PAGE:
Humans have their tennis elbow, but they don't have a corner on the market. Dogs also are prone to an inherited disease called elbow dysplasia.. Both elbows are normally affected, but the condition also can affect just one limb.
Elbow dysplasia describes a type of damage within the elbow joint, often resulting in severe arthritis. Some dogs will display only a slight limp or an otherwise abnormal gait; others will end up virtually crippled by the pain. Dogs in the early stages of the disorder often hold their elbows outward or stand with their feet rotated outward. Or, they may shuffle their feet excessively and flip their front feet outward as they walk. Some are notable only by the dog spending an inordinate amount of time sitting or lying down, keeping weight off of its feet. [...]
Elbow Dysplasia or ED is most often found in medium to large breeds of dogs and is most common in breeds such as the German Shepherd, Bernese Mountain Dog, Rottweiler, Retrievers and Chow Chows. Some of the medium sized breeds such as the Shetland Sheepdog and the Shar Pei also have high incidence of elbow dysplasia. Males are between 25 and 30% more likely to exhibit elbow dysplasia in the breeds that are prone to the condition. Elbow dysplasia can occur in one or both of the elbows and is particularly puzzling because not all dogs that have the condition will become lame and those that do become lame may have periods where the condition comes and goes at least in the early stages. [...]
Thanks to good breeding practices and the absence of traits that could cause harm to the dog, the Silky Terrier is a relatively healthy breed. Like all breeds, though, there are some genetic conditions to which the breed is susceptible and which need veterinary care. One of these conditions is elbow dysplasia. The word "dysplasia" simply refers to some kind of abnormal development, while the "elbow" part of the condition obviously refers to the dog's elbow; hence, the condition involves the abnormal development of the dog's elbow joint.
In elbow dysplasia, various parts of the elbow joint may develop abnormally, with something like cartilage disruption or failure to fuse being seen often; these abnormalities usually lead to inflammation, an uneven joint surface, arthritis, lameness and joint swelling. Though the primary factor behind the condition is most likely genetic, the exact cause is still unknown; experts believe that more than one gene is most likely involved and that perhaps hormonal factors may play a part in the condition. Rapid growth combined with over-nutrition and trauma may also be triggering environmental factors. [...]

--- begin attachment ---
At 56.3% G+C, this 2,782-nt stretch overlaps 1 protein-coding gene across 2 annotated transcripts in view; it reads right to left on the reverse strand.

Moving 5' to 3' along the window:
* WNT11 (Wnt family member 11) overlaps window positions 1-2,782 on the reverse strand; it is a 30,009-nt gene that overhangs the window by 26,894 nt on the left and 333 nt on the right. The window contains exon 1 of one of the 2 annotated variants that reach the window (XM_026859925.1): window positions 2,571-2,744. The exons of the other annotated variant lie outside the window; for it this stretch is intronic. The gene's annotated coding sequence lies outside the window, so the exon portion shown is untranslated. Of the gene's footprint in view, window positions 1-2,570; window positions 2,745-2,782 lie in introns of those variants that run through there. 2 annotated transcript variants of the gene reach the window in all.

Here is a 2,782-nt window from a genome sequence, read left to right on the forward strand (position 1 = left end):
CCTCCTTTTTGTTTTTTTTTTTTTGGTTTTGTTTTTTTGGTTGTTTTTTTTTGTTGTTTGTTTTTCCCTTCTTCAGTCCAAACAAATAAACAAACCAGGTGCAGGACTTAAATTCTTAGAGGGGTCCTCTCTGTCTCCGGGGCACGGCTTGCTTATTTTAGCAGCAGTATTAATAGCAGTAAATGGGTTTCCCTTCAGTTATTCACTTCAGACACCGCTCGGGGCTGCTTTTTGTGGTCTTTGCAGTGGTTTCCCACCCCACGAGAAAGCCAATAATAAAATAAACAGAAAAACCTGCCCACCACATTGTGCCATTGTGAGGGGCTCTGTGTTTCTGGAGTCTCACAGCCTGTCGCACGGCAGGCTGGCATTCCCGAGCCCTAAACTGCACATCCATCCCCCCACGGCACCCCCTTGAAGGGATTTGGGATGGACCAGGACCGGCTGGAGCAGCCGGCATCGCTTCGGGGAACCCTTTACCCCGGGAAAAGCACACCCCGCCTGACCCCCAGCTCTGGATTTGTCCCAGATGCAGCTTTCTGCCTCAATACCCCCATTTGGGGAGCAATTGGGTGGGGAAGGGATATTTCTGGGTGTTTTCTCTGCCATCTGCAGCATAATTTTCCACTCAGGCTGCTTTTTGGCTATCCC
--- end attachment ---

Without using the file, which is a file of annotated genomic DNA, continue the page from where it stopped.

The dramatic rise in popularity of the German Shepherd Dog almost from its first introduction to the United States is perhaps the single biggest reason that this breed historically was known for fairly significant health problems. Thankfully a great many highly reputable breeders have been working diligently over the last thirty years or more to eliminate many of the problems found in the breed, and there are very well developed, healthy lines of German Shepherd Dogs found all over the country. The massive random breeding programs used in the early 1900's did cause some problems, however this is certainly not true today. [...]
As with any purebred line of dogs or any hybrid dog breed combination, there are inherited genetic problems that can occur. It is important for dog owners to understand that there are no health issues that occur only in the Rottweiler, rather most of these conditions occur in almost all other types of large breed purebred and mixed breed dogs. [...]
As with any purebred breed of dogs there are some genetic health problems associated with the Akita breed. They are not typically unhealthy dogs and virtually all of the health issues within the breed can be tested for prior to breeding, ensuring that reputable breeders are not producing genetically inferior litters. With this breeds surge in popularity in the early 1970s through the 1980 many puppy mills and backyard breeders produced genetically unhealthy dogs, leading to health issues with the breed. For this reason it is highly recommended to only purchase an Akita from a reputable breeder that completes all health and genetic checks prior to breeding programs. [...]
Basset Hounds, perhaps because they were originally developed by using dwarf lines found within Bloodhound and other hunting hounds, tend to have slightly more health concerns than most of the other hound breeds. They have also had significant spikes in popularity throughout history, leading to poor breeding practices by many backyard types of breeders only in it for the money. Reputable breeders and kennels have maintained very healthy and genetically sound Basset Hounds that have few of the health issues listed below. [...]